ESI Media: Digital-only Independent can thrive because 'we believe in journalism'

The advertising boss of ESI Media has claimed The Independent can thrive as a strong digital-only brand because of its journalism and that other publishers will be looking to follow suit by shutting their print editions.

Jon O'Donnell: belief in journalism
Jon O'Donnell: belief in journalism

Jon O’Donnell, the commercial director of ESI Media, the owner of The Independent and London Evening Standard told Campaign: "If we believe in the journalism beyond anything else, we have to believe going digital-only is the right move.

"Being a global, digital pure-play means we can be nimble and agile, but with the fantastic heritage of the newspaper compared to the upstarts like Buzzfeed."

He expressed regret about redundancies, following the announcement of the closure of The Independent's print edition and the £24 million sale of its cut-price sister paper, i, to Johnston Press.

But O’Donnell said it would have been impossible to sustain The Independent as a standalone print title. "The paid-for print market is under considerable pressure," he said.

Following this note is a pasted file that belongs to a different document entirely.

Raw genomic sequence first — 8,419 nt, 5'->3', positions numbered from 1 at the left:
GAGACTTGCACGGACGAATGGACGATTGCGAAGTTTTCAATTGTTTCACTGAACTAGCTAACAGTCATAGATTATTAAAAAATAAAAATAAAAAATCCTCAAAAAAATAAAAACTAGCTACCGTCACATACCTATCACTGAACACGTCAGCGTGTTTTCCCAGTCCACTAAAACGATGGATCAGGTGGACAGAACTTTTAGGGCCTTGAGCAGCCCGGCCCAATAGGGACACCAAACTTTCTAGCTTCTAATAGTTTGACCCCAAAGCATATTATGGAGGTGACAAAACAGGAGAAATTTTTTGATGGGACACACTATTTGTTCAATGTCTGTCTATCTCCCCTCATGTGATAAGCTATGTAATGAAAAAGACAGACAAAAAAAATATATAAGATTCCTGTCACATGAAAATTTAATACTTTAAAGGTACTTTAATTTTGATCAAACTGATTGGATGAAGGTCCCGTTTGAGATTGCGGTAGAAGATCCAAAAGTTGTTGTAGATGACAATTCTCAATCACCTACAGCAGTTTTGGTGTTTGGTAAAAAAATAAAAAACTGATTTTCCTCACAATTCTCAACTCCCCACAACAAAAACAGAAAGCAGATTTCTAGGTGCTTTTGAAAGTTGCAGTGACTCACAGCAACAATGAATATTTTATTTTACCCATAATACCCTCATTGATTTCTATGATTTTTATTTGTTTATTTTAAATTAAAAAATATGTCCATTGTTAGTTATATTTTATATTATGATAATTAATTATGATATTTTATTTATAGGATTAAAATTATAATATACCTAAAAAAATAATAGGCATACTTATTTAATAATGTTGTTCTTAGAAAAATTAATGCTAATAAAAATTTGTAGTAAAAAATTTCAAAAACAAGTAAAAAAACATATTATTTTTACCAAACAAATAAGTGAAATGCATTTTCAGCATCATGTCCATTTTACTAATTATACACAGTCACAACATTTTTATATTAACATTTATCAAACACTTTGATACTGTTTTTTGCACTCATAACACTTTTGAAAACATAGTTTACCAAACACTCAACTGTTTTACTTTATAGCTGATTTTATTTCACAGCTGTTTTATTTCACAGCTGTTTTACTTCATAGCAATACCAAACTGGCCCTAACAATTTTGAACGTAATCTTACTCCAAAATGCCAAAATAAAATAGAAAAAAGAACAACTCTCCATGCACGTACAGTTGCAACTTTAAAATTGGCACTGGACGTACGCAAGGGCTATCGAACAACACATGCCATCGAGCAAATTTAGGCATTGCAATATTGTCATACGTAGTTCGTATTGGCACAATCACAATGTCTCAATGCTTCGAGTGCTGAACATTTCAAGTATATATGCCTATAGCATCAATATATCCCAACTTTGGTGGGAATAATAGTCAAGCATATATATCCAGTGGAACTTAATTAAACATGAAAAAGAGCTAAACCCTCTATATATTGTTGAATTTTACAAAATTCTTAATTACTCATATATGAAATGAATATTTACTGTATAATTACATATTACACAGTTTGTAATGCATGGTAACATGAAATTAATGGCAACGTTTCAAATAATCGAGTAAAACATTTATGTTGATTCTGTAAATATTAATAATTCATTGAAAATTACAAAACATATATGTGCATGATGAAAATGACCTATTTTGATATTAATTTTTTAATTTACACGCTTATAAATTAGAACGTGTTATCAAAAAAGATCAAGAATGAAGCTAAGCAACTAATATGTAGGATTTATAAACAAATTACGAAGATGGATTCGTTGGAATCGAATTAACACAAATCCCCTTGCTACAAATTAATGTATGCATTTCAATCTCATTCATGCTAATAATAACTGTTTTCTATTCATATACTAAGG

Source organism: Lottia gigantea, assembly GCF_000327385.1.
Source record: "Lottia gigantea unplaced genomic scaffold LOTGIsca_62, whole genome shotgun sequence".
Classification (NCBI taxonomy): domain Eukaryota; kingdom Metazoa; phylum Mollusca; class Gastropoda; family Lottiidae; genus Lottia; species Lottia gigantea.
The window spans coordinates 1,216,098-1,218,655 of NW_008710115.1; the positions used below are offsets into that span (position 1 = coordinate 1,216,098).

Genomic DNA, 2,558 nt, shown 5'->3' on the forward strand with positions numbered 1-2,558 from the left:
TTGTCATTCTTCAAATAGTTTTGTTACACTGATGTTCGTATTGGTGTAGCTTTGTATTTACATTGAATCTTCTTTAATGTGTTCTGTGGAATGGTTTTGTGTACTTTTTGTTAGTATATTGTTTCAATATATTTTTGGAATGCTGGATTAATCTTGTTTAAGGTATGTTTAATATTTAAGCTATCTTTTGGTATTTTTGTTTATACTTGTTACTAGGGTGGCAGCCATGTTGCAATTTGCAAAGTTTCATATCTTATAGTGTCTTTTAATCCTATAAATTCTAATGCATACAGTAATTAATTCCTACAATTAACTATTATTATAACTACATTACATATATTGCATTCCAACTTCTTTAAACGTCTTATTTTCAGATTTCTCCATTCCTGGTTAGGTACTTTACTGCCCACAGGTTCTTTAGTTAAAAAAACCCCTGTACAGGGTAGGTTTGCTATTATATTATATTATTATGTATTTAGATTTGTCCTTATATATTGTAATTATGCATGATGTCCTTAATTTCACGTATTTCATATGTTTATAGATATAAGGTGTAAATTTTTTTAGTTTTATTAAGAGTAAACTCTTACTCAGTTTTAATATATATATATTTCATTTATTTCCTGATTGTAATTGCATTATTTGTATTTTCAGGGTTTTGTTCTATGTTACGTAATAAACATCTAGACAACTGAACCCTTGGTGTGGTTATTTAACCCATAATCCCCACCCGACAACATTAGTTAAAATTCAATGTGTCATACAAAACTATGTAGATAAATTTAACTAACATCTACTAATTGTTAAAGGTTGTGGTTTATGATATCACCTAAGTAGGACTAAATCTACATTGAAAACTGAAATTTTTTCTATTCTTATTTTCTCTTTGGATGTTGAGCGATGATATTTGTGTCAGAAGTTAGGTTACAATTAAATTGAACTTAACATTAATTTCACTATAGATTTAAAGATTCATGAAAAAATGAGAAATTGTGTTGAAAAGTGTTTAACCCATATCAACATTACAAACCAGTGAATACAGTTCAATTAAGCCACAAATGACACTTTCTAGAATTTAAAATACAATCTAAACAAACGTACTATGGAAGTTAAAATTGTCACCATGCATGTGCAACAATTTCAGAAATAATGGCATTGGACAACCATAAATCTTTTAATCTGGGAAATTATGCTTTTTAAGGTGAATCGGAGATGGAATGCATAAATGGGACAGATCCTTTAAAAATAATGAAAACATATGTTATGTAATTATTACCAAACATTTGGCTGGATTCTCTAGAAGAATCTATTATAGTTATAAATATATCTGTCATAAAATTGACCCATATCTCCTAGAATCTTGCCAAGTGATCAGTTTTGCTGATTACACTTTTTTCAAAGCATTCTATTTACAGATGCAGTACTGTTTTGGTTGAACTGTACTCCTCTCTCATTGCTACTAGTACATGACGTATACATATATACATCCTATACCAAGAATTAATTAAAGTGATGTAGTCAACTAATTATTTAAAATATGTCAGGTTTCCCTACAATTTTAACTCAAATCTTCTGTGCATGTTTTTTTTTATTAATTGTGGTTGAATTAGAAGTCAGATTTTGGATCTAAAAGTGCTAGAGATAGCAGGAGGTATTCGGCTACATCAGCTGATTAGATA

Industry estimates seen by Campaign show print advertising revenues at The Independent fell as much as 60 per cent in January against a year earlier, making it one of the weakest performers in a declining market.

O’Donnell said The Independent was likely to be seen as a trailblazer with its move to digital-only.

"It reminds me of when the Standard went free [in 2009], there was a huge hoo-haa but if it hadn’t gone free, it would have died. If The Independent didn’t go digital-only, it would have died."

He went on: "We went to tabloid first [with The Independent] and a lot of people followed, and I think a lot of other people will be taking a long, hard look at their print models."

O’Donnell maintained ESI Media’s remaining assets, including TV channel London Live, are in good shape. "All our businesses are in growth. London Live will break even next year, The Independent web site is in profit, the Evening Standard is in profit. It’s a positive story."

He was part of the launch team of i, which debuted in 2010 and used some content from The Independent to produce a cheaper, more digestible read for younger readers, particularly women.

"We took a brand that everybody told us wouldn’t work, grew circulation to over 300,000 and took a significant share of the advertising market. The team did an amazing job to get the price it got. We could not be more proud. We built an amazing brand out of nothing."

Disclosure: the author writes occasional columns for the London Evening Standard, publisher of ESI Media

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